OKLAHOMA CITY (AP) – Newly elected and re-elected members of the Oklahoma Legislature took their oaths of office on Wednesday, with most new members saying their top priorities when the session begins in February will be improving the state’s economy and jobs climate.
Nearly all of the 101 House members and 24 Senate members who filed for office this year were sworn in by Oklahoma Supreme Court Chief Justice Steven Taylor during separate ceremonies in each chamber.
Republicans extended their majorities in both chambers, and they now have a 36-12 advantage in the Senate and a 72-29 edge in the House. Although a recount has been requested for one Republican-held seat in eastern Norman that the GOP incumbent won by just 18 votes, both Republican majorities are the largest in state history.
Wednesday’s swearing-in was largely ceremonial, with both chambers packed with family, friends and supporters of the lawmakers.
But during the introduction of members’ families, Democratic Rep. Joe Dorman announced his plan to seek a special legislative session for lawmakers to take action whether Oklahoma should create a state-run health insurance exchange required under the federal health care law.
It’s unlikely Dorman would be able to get signatures from two-thirds of the members in the House and Senate needed to convene a special session, and incoming Republican House Speaker T.W. Shannon had Dorman’s microphone cut off during his announcement on the House floor.
“The only way the Legislature will have any say officially on what would happen to Oklahoma as far as a health care exchange is for us to return in special session,” said Dorman, D-Rush Springs.
Republican Gov. Mary Fallin has until Friday to notify federal health officials if the state plans to set up its own exchange or whether it plans to take no action and allow the federal government to establish an exchange in the state.
Senate President Pro Tem Brian Bingman, who was formally elected by the Senate GOP caucus Wednesday to another term as the Senate leader, said he hasn’t conveyed to Fallin the Senate’s position on the issue since he hasn’t had time to reach a consensus among his new 36-member caucus.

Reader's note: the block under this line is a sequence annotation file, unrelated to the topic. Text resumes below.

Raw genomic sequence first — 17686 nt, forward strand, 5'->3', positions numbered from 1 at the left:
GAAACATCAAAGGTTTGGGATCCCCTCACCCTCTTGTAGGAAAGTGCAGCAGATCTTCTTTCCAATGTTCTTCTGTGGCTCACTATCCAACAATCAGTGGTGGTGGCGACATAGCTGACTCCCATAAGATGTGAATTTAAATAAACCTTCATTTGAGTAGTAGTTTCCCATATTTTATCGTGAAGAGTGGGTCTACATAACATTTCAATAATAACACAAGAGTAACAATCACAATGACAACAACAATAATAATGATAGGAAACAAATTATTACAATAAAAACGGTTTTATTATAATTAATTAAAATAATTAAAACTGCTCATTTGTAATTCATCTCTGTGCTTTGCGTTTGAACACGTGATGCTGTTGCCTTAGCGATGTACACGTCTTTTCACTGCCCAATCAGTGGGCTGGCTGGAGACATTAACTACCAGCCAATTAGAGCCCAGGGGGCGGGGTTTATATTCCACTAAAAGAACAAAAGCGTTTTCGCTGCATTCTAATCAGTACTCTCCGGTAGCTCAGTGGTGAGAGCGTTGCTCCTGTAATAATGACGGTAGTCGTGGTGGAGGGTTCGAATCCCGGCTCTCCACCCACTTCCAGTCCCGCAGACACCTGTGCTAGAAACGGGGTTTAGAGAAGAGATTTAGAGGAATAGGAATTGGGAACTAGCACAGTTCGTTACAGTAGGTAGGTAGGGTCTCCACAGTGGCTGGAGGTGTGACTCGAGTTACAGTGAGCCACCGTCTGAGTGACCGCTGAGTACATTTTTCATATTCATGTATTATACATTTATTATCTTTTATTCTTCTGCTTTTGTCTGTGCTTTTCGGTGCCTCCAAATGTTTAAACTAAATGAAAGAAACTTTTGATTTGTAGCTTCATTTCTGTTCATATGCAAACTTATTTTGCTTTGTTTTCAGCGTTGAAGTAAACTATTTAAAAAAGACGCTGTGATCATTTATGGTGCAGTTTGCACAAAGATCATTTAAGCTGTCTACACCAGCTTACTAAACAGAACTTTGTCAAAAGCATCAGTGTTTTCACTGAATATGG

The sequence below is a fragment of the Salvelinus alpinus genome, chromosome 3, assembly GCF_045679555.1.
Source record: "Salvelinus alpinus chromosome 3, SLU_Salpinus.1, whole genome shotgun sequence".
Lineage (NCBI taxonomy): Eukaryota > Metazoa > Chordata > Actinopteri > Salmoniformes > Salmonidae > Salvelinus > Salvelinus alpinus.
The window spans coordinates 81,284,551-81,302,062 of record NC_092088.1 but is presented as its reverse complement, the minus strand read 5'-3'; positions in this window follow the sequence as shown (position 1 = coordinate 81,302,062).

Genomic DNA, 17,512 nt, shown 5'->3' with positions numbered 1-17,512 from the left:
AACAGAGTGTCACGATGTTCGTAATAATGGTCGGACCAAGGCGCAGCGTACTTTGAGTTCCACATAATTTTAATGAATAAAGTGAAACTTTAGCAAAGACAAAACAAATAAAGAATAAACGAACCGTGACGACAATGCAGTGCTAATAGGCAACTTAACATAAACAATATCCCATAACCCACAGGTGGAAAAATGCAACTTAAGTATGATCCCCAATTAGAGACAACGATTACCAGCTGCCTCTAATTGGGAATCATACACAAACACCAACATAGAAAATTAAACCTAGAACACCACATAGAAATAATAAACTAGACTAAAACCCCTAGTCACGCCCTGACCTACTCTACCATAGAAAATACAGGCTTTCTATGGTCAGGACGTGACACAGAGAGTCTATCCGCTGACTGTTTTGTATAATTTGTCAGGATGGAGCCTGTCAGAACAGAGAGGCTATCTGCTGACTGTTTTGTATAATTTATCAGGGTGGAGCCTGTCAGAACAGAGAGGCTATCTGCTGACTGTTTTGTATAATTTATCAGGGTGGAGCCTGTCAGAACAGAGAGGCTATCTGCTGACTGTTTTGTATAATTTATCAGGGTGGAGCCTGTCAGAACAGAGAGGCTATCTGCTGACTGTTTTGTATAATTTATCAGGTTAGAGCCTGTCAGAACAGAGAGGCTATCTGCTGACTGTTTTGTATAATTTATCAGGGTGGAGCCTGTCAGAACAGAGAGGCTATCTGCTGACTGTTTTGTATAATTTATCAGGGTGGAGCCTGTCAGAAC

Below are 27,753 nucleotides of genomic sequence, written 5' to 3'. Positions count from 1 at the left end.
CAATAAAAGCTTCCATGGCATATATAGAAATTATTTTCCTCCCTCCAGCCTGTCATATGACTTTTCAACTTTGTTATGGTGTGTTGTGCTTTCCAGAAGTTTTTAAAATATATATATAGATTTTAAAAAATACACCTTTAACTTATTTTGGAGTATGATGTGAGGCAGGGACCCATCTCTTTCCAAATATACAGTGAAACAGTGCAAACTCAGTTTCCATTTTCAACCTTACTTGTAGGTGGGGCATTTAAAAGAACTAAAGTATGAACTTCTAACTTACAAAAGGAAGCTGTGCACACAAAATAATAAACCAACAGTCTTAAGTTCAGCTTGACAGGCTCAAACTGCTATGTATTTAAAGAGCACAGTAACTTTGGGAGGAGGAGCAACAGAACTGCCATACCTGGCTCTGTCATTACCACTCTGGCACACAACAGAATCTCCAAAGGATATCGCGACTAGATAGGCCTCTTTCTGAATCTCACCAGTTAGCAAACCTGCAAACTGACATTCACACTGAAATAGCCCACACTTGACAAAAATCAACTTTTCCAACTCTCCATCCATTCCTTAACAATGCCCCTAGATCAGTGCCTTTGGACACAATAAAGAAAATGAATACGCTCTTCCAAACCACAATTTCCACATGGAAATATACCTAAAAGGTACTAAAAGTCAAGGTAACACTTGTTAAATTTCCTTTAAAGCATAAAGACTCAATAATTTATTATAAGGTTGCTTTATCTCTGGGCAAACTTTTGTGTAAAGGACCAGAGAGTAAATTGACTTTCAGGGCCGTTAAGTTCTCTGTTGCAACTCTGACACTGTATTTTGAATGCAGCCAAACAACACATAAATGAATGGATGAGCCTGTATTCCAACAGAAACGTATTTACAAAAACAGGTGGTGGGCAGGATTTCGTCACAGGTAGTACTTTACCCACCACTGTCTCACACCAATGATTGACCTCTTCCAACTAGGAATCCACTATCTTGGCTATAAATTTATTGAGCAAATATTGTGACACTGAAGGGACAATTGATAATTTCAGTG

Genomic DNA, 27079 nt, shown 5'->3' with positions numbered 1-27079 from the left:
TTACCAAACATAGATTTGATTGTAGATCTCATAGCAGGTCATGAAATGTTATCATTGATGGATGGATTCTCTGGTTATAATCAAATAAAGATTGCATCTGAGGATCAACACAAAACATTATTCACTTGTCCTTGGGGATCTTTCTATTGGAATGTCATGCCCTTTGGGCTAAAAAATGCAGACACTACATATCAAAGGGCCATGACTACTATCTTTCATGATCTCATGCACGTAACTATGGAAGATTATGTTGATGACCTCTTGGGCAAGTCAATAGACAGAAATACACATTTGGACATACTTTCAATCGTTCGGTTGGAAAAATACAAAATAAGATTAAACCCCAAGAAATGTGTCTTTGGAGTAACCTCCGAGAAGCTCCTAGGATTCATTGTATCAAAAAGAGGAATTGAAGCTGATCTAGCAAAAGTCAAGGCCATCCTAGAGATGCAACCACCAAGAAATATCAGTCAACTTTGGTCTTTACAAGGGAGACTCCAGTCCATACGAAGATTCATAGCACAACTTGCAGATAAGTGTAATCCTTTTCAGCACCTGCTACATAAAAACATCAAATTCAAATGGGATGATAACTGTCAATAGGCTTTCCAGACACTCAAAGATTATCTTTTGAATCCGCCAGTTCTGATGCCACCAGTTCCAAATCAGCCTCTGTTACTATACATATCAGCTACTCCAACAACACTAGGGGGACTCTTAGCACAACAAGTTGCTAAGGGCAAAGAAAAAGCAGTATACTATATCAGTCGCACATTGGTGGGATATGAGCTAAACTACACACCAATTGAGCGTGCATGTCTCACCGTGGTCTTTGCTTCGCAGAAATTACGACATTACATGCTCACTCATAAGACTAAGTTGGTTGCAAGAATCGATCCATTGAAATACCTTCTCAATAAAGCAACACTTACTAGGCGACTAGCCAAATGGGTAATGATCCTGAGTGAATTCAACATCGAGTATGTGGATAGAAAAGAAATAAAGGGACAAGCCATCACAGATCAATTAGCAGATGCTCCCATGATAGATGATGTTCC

“It’s the governor’s decision, so I don’t want to put her in a tight spot,” Bingman said. “We’ll support her with whatever decision she makes.”
After the ceremonies, Senate Republicans held a private caucus to elect leadership positions for the upcoming session.
Bingman named Sen. Mike Shultz, R-Altus, to again serve as the Senate floor leader. Shannon, R-Lawton, also was expected to name new members of his staff.
Although Oklahoma enjoys one of the lowest unemployment rates in the country at 5.2 percent, many of the newly elected members said finding ways to bring more jobs to the state was their top priority.
“Our issues are what they’ve always been – jobs, jobs and jobs,” said Sen. Larry Boggs, R-Red Oak, who took over a seat in southeast Oklahoma held by Democrats for more than 50 years.
Sen. Kyle Loveless, R-Oklahoma City, who took over an open Senate seat in south Oklahoma City without any opposition, said he planned to focus on the unfinished American Indian Cultural Center and Museum located in his district along the Oklahoma River near downtown Oklahoma City.
The Legislature already has issued more than $60 million in bonds for the project, but needs another $40 million to complete the project. A proposed bond issue to fund its completion failed in the Senate last year by a single vote.
“This is an obligation that we, as a state, have made,” Loveless said. “It’s fiscally irresponsible to just let it sit.”